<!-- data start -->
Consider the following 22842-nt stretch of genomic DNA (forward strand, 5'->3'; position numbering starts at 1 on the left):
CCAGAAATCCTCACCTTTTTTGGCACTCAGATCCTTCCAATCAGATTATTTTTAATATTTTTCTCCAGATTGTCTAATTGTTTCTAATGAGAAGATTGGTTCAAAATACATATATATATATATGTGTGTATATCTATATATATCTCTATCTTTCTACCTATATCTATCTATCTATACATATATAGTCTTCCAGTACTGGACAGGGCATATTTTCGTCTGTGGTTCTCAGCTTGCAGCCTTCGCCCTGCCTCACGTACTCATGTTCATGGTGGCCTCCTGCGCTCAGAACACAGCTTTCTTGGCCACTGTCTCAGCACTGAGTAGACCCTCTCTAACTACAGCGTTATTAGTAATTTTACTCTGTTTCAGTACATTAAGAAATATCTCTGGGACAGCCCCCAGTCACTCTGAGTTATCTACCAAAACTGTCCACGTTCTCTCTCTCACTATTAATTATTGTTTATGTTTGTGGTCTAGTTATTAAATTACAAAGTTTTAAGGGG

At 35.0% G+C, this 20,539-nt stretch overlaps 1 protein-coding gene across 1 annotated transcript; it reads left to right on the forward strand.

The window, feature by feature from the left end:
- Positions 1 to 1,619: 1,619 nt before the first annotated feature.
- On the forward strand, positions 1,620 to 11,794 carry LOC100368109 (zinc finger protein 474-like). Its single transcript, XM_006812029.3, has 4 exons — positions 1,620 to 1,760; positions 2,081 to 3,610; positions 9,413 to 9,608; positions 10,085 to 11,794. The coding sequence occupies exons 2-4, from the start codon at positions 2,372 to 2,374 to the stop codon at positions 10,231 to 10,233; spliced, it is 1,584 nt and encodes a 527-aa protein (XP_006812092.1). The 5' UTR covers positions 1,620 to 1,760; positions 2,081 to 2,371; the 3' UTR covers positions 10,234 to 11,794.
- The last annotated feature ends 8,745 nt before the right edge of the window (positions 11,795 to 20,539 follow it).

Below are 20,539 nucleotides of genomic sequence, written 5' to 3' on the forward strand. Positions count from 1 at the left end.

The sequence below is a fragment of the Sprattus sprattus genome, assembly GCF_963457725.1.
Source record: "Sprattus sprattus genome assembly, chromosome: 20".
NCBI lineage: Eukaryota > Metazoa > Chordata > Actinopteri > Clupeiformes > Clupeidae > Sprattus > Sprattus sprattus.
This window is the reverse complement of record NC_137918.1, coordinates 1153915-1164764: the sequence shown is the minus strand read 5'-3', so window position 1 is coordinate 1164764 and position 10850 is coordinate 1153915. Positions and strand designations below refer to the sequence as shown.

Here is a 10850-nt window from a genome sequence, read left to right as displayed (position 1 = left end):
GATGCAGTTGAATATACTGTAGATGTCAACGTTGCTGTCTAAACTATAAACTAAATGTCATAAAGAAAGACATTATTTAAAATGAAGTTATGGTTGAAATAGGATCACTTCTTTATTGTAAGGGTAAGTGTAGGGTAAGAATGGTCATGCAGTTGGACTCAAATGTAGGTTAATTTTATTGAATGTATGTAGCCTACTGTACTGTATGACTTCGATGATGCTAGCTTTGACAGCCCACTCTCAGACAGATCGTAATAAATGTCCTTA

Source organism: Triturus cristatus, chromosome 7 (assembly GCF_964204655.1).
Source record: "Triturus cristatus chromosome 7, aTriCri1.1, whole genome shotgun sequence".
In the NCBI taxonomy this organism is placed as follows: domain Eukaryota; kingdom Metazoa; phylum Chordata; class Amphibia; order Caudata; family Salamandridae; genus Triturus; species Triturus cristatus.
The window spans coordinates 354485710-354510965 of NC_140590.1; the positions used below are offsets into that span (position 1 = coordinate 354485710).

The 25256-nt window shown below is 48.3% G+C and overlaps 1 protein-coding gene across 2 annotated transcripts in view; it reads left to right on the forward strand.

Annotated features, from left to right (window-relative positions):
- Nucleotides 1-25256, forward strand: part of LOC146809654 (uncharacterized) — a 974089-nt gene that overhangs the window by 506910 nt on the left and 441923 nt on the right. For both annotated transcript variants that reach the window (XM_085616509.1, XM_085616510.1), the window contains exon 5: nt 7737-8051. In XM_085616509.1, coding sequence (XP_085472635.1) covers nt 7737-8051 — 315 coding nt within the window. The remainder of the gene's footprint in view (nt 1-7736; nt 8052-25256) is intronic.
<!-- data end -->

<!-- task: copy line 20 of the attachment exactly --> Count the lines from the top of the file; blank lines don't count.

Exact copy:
Annotated features, from left to right (window-relative positions):